PONCE, Puerto Rico —While Hurricane Maria's 155 mph winds were rushing over Dr. Jaime Matta's coffee farm in the mountains Sept. 20, his thoughts raced to the precious vials of cancerous tissue in his lab at Ponce Health Sciences University.
A decade's worth of study hinged on the precisely negative 150 degree Celsius coolers maintaining their temperature. Once the storm passed, there was no way he would trust the generators while the island dealt with a catastrophic recovery and weeks without power.
"I was praying for the tissues," Matta said. "They are irreplaceable."
He and two dozen other researchers have spent years studying these samples from cancer patients, building a one-of-a-kind bank to analyze health disparities in Hispanic patients, in partnership with scientists at Moffitt Cancer Center in Tampa.
As soon as Maria passed, Matta was determined to evacuate the 3,000 samples to the Moffitt sister lab for safe keeping.
But first, he needed to somehow find a jet to get them there.
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State Rep. Janet Cruz, D-Tampa, returned last week from a one-day trip to survey Ponce. In disbelief from the devastation, she began planning ways to get supplies back.
She started by asking the Tampa Bay Rays if they could help pay for a barge to deliver water, medical supplies and food to residents in rural areas still waiting for aid. Rays senior director of public affairs Rafaela Amador Fink said she wanted to do better than that.
The team has players and staffers with deep community connections to the island. Amador Fink said they started working on finding a plane to charter for what would become a humanitarian relief mission.
Cruz called a contact she made during her Oct. 2 visit. Alex Ruiz, chief strategic officer at Ponce Health Sciences University, was already coordinating relief flights through the Ponce airport. If the Rays could charter a jet, Cruz and Ruiz would work out the logistics.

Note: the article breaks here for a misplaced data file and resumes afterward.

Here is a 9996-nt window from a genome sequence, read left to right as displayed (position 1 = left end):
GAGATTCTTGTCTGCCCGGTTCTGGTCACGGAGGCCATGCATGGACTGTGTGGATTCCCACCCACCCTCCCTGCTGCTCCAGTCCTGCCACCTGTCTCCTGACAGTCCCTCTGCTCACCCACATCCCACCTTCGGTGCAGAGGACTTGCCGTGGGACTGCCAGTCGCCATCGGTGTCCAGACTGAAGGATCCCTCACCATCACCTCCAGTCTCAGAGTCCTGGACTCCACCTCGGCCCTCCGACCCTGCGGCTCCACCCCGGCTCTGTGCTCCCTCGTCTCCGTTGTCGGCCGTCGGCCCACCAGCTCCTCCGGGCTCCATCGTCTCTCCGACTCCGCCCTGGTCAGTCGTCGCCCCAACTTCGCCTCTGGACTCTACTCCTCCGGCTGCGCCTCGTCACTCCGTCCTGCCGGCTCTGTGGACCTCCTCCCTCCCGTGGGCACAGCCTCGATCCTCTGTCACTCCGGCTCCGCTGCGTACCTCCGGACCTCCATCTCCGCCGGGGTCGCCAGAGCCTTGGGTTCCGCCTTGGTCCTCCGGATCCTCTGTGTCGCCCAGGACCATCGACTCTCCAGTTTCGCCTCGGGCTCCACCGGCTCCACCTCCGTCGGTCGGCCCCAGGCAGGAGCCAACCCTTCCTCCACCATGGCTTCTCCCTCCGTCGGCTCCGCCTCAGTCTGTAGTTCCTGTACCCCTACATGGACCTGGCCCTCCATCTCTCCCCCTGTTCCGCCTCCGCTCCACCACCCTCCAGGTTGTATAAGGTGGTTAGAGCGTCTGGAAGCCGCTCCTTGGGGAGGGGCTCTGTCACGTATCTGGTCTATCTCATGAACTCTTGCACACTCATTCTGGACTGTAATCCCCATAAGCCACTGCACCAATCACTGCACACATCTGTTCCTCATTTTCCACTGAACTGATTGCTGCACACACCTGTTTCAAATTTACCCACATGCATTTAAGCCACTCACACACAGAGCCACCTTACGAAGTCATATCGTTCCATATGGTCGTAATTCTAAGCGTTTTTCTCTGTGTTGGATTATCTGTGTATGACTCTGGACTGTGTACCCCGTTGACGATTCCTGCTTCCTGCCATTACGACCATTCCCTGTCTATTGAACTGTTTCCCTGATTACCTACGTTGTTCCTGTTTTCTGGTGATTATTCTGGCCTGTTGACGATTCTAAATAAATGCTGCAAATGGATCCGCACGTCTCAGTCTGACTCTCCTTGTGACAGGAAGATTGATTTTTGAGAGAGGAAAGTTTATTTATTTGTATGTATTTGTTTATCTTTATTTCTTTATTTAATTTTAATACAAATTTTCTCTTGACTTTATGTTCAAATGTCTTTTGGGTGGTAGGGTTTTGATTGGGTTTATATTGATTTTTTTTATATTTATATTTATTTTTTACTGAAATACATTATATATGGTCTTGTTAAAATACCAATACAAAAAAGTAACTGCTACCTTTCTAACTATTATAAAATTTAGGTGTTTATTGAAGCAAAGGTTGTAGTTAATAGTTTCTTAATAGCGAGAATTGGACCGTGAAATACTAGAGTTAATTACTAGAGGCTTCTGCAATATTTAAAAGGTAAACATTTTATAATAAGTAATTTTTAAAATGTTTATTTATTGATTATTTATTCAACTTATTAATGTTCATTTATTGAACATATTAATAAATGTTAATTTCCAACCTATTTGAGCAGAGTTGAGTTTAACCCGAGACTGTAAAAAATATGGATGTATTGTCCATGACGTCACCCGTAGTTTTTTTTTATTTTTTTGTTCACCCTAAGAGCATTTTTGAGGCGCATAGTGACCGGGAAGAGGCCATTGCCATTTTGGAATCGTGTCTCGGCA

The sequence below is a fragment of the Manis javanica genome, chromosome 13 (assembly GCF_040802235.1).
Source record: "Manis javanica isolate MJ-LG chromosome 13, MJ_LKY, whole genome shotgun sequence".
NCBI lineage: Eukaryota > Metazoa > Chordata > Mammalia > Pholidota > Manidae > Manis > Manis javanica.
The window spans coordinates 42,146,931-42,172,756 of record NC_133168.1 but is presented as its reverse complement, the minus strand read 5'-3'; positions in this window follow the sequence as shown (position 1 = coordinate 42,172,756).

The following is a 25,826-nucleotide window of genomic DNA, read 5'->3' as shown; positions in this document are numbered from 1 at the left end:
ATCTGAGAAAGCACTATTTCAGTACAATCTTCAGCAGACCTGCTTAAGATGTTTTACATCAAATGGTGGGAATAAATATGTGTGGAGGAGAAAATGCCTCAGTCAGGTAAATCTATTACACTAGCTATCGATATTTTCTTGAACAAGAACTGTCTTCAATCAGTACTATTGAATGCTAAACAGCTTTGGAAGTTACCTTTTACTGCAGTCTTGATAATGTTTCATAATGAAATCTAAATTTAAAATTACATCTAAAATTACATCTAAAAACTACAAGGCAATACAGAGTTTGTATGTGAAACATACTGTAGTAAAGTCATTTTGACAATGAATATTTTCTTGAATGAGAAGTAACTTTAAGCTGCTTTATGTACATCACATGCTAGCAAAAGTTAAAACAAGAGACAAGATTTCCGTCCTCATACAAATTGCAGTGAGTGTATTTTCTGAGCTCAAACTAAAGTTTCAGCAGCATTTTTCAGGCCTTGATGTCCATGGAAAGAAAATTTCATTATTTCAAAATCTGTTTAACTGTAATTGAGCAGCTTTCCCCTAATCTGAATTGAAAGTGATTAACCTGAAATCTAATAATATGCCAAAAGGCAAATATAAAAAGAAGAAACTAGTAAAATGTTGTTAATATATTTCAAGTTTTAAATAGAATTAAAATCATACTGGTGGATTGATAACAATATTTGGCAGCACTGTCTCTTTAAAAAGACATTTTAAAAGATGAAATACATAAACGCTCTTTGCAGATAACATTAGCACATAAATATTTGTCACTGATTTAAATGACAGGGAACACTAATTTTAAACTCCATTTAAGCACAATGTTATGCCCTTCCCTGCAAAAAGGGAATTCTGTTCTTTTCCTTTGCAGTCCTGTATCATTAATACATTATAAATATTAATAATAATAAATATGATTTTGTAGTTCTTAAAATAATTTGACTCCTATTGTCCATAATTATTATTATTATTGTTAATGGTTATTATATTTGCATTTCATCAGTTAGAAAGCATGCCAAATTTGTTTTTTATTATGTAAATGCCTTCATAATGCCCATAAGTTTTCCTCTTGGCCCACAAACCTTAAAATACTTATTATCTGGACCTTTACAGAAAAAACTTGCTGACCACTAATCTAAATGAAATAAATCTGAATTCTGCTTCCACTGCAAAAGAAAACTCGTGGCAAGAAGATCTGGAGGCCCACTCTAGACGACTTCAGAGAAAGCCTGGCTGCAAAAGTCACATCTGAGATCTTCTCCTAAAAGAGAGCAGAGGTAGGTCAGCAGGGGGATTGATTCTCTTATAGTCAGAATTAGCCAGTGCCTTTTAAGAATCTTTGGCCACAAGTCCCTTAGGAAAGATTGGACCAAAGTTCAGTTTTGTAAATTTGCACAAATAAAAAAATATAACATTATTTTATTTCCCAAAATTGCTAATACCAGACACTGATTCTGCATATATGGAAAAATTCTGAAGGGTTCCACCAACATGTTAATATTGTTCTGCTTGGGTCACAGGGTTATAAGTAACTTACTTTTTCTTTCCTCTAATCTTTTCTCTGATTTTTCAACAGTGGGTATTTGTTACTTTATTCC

Wheels went up on the Boeing 737 around 9 a.m. Wednesday from Signature Flight Support at Tampa International Airport. Stowed in the belly were 11 generators and more than 22,000 pounds of medical supplies, water and other rations from Tampa-based Course of Action Foundation. Also on board were four, mushroom-shaped CryoShipper vapor containers, en route to Matta's lab.
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As of Wednesday, 21 days after Maria's landfall, nearly 90 percent of the U.S. territory was still without power. Entire villages are still inaccessible. Neighborhoods are without running water.
Aid being delivered to ports in large cities like San Juan in northern Puerto Rico is not filtering to central and southern cities, such as Ponce, locals here say.
"There's cargo stacked in San Juan with no way to get it here," said George Shipley, vice president of marketing for Ponce Health Sciences University. "For lots of people on the island, people hear on the radio that FEMA is here, but they still haven't seen it themselves."
At the Ponce University outpatient medical clinic, running on limited power from generators, a line of a dozen patients waited outside for medicine and psychiatric treatment, some coming because prescriptions have run out and they have no other way to fill them.
Daisy La Boy, 51, unable to work because of a heart condition, had been without her high blood pressure pills since Maria hit.
"I'm very worried," La Boy said. "This has been a nightmare."